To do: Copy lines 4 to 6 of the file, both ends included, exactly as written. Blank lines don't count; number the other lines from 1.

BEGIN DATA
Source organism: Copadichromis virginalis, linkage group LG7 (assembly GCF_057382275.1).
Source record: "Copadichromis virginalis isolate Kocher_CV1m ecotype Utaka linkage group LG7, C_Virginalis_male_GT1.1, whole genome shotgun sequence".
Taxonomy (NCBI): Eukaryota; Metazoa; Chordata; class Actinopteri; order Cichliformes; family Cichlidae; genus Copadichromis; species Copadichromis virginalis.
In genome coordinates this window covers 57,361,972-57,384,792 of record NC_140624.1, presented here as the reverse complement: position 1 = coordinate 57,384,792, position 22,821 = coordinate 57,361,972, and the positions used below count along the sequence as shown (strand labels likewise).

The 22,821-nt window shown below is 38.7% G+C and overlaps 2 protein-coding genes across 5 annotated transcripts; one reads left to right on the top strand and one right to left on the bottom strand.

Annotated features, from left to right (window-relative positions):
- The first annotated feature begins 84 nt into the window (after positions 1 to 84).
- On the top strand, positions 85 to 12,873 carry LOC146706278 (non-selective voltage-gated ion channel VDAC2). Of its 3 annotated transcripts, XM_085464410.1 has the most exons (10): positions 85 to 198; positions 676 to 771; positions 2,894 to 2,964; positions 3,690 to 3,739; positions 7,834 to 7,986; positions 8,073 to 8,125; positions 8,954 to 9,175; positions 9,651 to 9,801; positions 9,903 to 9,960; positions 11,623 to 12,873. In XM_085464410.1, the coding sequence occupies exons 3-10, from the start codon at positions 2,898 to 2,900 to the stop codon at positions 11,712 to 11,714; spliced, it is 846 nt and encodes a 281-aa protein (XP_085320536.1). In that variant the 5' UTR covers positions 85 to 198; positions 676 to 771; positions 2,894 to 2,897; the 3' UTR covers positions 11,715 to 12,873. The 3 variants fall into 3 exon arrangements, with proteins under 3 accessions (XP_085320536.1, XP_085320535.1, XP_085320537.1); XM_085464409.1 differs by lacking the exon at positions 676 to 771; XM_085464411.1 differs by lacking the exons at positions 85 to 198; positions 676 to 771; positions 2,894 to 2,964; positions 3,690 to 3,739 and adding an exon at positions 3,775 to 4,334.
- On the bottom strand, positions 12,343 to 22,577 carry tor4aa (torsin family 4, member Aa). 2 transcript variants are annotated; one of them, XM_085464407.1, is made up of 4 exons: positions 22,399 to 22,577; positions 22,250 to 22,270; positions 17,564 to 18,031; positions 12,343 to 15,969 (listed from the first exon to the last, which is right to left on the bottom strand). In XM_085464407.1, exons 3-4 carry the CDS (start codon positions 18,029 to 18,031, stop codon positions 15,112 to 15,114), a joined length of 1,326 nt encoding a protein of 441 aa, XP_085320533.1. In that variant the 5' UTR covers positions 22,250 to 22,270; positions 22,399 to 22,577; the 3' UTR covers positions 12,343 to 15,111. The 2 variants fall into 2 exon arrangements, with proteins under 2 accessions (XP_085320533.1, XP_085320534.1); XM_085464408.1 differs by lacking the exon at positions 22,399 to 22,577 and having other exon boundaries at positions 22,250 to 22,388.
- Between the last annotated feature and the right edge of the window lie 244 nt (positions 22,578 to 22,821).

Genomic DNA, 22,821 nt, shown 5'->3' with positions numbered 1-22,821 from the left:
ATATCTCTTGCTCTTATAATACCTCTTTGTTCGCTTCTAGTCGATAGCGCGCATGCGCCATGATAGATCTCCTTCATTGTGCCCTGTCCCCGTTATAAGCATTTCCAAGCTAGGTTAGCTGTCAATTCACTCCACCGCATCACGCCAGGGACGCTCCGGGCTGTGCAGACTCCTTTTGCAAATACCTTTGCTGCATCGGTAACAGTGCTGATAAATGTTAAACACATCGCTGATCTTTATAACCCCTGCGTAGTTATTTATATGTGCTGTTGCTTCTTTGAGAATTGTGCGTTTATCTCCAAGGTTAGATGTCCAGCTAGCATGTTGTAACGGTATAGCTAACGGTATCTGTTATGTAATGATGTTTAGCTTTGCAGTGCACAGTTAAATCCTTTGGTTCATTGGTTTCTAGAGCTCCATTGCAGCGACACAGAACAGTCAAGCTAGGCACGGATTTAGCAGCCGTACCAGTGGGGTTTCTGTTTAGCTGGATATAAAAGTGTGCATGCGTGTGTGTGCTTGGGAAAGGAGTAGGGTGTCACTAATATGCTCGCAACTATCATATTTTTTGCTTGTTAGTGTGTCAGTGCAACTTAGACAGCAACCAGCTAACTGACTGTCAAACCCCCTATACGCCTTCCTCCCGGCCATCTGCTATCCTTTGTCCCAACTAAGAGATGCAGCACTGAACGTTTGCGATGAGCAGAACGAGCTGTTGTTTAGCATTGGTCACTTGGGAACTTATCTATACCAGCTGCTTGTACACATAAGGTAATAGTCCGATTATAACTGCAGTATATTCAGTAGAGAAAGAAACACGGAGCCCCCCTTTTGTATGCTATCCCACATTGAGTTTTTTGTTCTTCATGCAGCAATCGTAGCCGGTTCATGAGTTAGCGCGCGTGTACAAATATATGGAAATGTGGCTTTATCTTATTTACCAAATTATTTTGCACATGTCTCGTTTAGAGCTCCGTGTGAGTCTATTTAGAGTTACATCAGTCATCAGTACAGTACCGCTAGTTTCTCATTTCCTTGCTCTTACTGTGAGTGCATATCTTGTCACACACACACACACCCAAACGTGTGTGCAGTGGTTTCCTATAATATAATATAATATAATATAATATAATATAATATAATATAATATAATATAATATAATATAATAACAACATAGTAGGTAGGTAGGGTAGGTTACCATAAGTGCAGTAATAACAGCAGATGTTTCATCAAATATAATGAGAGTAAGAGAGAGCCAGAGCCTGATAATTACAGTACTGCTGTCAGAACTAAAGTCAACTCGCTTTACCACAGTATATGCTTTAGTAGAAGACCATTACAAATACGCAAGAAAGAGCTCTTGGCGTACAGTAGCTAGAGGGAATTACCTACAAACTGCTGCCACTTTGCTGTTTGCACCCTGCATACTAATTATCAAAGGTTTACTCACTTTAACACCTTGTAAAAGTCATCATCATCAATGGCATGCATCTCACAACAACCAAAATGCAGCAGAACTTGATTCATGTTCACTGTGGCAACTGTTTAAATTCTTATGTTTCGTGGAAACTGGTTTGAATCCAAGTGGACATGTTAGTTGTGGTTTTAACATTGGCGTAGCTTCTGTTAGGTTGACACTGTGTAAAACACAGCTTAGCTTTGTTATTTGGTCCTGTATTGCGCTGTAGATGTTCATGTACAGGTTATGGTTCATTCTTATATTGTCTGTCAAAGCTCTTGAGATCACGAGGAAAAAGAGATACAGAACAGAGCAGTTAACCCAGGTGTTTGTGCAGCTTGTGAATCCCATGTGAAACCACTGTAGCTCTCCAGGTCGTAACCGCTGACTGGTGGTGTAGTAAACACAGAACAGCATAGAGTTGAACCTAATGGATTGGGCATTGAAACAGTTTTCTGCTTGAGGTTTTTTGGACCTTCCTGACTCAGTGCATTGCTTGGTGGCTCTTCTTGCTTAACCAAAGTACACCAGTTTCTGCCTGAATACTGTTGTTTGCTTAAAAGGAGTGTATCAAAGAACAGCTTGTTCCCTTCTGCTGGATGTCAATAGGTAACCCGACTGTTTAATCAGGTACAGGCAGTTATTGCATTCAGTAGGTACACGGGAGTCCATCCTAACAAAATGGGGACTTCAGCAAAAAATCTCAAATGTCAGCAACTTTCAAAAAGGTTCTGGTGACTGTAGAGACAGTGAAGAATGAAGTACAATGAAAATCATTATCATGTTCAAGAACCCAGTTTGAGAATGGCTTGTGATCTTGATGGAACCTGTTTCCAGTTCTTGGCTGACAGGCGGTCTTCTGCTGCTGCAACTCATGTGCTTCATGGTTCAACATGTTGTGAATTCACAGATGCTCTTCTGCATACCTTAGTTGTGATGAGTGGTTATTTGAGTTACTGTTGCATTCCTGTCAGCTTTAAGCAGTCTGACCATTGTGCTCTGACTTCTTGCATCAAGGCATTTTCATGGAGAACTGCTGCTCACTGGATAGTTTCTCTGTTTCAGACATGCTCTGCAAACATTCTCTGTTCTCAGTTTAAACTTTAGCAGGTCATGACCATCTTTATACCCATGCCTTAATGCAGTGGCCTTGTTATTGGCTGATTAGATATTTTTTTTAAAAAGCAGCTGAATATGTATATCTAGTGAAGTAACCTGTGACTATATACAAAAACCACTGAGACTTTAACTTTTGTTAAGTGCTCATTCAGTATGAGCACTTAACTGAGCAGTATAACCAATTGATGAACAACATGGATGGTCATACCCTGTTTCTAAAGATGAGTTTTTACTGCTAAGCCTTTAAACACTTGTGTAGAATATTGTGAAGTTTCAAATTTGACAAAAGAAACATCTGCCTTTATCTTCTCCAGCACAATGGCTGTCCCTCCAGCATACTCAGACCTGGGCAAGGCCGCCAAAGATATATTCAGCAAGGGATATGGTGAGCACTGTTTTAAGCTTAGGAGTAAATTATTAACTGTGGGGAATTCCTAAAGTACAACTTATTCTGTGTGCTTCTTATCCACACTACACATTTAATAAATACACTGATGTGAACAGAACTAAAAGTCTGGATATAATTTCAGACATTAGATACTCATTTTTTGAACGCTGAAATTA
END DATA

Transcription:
In genome coordinates this window covers 57,361,972-57,384,792 of record NC_140624.1, presented here as the reverse complement: position 1 = coordinate 57,384,792, position 22,821 = coordinate 57,361,972, and the positions used below count along the sequence as shown (strand labels likewise).

The 22,821-nt window shown below is 38.7% G+C and overlaps 2 protein-coding genes across 5 annotated transcripts; one reads left to right on the top strand and one right to left on the bottom strand.

Annotated features, from left to right (window-relative positions):